CIHR Innovative Ebola Operating Grant – Success stories
The years 2014-2016 were marked by the most devastating Ebola outbreak ever experienced by the international community. The focus of our team during the epidemic was divided on two fronts. On one side, we were assisting the World Health Organization and Médecins Sans Frontières by offering diagnostic services directly in the field, through rotating teams of scientists. On the other side, the scientists and graduate students that remained at the National Microbiology Laboratory redirected their research efforts to studying this new strain of Ebola virus. Indeed, initial sequencing analysis of the virus revealed that it was substantially different from previous outbreak strains and raised some questions as to whether these differences were responsible for phenotypic differences observed in West Africa, such as higher virulence or transmission of the virus. It is through the CIHR Innovative Ebola Operating Grant that we sought to answer these questions.
The commencement of the funding period coincided with the completion of an ongoing experiment in non-human primates that was aimed at characterizing the course of disease for the new West African Ebola virus strain. This led to a peer-reviewed publication that showed that one of the new variants isolated at the very beginning of the outbreak was capable of replicating to higher levels and caused more tissue damage than a strain from a previous outbreakFootnote 1. With CIHR's support, the next step was to evaluate whether these findings correlated with enhanced transmission of the virus, a critical question highly relevant to the extended spread of Ebola virus in West Africa. Also, studies aiming at the identification of the molecular determinants of pathogenicity, a critical aspect of our understanding of how the virus causes damages leading to death, were initiated with collaborators in the UK. The ground-breaking findings associated to this work were published late in 2016Footnote 2.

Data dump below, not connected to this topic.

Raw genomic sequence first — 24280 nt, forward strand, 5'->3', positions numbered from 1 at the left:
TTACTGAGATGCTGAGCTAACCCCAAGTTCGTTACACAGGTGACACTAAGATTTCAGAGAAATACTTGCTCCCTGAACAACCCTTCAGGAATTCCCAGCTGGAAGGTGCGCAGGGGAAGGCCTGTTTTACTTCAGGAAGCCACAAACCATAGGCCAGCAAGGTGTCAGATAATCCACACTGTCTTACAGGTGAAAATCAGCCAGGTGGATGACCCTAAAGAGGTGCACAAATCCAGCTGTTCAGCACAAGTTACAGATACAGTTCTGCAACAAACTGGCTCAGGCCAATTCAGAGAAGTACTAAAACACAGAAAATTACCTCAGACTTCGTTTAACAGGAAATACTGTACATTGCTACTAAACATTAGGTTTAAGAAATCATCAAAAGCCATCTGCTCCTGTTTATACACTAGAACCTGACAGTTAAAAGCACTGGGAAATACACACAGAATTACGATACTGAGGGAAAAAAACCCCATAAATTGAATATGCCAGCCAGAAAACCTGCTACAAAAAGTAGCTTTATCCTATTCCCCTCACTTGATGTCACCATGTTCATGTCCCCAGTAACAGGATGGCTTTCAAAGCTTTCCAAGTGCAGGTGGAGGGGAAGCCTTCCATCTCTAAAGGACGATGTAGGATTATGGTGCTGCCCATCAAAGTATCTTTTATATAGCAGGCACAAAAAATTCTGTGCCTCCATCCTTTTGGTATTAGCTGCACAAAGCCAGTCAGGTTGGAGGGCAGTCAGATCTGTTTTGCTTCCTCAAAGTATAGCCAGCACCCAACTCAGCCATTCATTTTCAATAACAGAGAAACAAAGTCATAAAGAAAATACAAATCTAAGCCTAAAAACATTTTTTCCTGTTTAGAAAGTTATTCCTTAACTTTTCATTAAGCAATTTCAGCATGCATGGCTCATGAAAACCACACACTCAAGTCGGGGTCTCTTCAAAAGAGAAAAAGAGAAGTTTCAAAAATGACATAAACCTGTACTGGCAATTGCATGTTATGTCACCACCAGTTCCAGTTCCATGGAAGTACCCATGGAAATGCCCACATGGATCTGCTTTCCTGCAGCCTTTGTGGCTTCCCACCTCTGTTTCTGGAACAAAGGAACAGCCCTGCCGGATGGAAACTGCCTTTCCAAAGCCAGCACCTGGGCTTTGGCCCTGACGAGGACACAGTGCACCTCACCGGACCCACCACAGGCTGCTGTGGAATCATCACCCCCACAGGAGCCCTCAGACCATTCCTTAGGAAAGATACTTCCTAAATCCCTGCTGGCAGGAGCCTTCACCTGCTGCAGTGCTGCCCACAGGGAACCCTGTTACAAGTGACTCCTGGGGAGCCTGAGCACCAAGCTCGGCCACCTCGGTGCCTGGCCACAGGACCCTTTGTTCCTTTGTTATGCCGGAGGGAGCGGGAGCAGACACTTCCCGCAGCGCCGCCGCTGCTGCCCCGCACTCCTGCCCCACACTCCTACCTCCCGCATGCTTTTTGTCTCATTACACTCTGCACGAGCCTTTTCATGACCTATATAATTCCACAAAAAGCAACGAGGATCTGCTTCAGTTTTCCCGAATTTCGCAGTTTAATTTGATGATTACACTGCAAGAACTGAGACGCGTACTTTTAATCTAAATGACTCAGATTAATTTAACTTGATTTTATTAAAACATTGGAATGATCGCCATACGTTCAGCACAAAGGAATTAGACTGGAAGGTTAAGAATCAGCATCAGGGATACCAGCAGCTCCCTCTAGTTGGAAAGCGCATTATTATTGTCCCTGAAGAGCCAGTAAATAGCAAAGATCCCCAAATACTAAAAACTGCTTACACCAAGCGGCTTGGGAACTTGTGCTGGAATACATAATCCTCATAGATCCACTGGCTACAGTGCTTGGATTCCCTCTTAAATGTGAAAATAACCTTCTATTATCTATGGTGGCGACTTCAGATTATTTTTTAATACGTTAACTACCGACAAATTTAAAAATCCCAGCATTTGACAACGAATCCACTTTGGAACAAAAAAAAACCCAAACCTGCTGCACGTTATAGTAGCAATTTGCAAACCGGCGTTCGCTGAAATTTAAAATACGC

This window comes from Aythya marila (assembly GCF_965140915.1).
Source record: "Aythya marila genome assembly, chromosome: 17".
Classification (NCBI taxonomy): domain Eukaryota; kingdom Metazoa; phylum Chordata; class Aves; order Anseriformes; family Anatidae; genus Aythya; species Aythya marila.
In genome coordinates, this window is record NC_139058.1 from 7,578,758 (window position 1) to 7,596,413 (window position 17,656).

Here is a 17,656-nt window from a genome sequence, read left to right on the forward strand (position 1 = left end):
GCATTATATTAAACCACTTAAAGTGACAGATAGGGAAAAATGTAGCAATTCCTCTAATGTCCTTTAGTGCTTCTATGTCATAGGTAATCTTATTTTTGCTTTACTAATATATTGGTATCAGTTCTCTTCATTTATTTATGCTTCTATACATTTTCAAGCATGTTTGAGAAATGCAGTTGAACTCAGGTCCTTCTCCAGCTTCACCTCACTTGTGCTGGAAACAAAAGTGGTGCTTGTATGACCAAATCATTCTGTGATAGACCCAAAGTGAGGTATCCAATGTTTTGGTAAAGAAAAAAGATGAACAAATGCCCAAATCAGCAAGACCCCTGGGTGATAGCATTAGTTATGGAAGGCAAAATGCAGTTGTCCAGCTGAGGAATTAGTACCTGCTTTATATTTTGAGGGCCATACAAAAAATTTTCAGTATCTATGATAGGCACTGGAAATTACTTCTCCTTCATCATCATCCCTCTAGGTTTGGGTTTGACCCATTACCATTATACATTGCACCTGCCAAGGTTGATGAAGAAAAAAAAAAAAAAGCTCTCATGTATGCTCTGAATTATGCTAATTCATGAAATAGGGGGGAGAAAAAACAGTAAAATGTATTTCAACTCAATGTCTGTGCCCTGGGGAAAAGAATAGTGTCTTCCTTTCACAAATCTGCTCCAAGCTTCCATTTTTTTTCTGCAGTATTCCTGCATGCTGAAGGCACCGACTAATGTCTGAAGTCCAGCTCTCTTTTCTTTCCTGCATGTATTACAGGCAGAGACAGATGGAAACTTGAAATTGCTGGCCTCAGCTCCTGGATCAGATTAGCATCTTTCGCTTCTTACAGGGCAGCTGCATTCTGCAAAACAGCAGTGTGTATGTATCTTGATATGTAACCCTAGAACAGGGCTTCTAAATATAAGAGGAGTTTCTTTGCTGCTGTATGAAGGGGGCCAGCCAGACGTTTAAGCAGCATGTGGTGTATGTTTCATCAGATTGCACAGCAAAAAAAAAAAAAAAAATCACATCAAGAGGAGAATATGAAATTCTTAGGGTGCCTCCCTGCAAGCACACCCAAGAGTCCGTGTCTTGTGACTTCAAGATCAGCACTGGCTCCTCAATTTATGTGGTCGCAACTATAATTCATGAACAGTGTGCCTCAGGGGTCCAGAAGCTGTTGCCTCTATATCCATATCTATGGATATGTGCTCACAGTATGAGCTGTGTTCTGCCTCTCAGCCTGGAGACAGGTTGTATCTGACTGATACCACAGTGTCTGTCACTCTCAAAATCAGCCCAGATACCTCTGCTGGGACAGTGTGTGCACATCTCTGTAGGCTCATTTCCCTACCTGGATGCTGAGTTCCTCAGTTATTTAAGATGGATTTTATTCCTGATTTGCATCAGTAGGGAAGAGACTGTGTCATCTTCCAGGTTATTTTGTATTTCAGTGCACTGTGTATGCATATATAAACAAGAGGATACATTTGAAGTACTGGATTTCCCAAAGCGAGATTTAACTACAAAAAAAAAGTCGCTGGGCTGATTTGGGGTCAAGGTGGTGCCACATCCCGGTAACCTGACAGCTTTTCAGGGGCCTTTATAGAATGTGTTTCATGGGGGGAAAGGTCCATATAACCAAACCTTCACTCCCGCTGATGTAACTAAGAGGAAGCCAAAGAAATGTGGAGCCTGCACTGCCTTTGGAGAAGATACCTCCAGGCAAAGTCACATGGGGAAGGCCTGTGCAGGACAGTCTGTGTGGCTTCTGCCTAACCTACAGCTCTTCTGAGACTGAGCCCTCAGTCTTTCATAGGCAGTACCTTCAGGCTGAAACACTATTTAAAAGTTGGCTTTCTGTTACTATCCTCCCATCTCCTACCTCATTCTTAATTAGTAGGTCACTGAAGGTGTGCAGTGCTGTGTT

In parallel, transmission was assessed in different systems. First, we sought to develop a new animal model for transmission of Ebola virus that would allow us to answer many hypotheses. This new model was developed in ferrets after our group established high susceptibility of this animal species to Ebola virusFootnote 3. The manuscript for the newly developed transmission model in ferrets is currently in preparation for submission to a peer-reviewed journalFootnote 4. Transmission was finally systematically evaluated in non-human primates, an animal species where transmission of Ebola virus has never been consistently observed. Unexpectedly, transmission of Ebola virus was observed between NHPs (with or without direct contact) within the BSL-4 environment. This critical finding led to the study of Ebola virus replication in the airways of humans infected during the outbreak in West Africa. The presence of Ebola virus in the airway and signs of active replication were reported early in 2017Footnote 5.
Dr. Kobinger and his team has always made it a priority to be as transparent as possible with ongoing experiments and to present our findings whenever possible. In this spirit, Dr. Kobinger and one of his graduate students, Mr. de La Vega, were invited to present these findings at the International Filovirus Symposium in Belgium, in the form of both oral and poster presentations. This led to a subsequent invitation to Dr. Kobinger to present these results at the FANG (Filovirus Animal Non-Clinical Group) meeting in Maryland in April 2017. In addition, Dr. Kozak also presented these findings to a clinical audience at the city-wide infectious disease rounds at the University of Toronto, which has sparked the interest of the medical community. Dr. Kozak is beginning several new projects looking at the clinical and diagnostic implications of our findings. The scientific observations obtained from the transmission experiment in NHPs will be submitted for publication as soon as all the analyses are completed (expecting summer 2017)Footnote 6.
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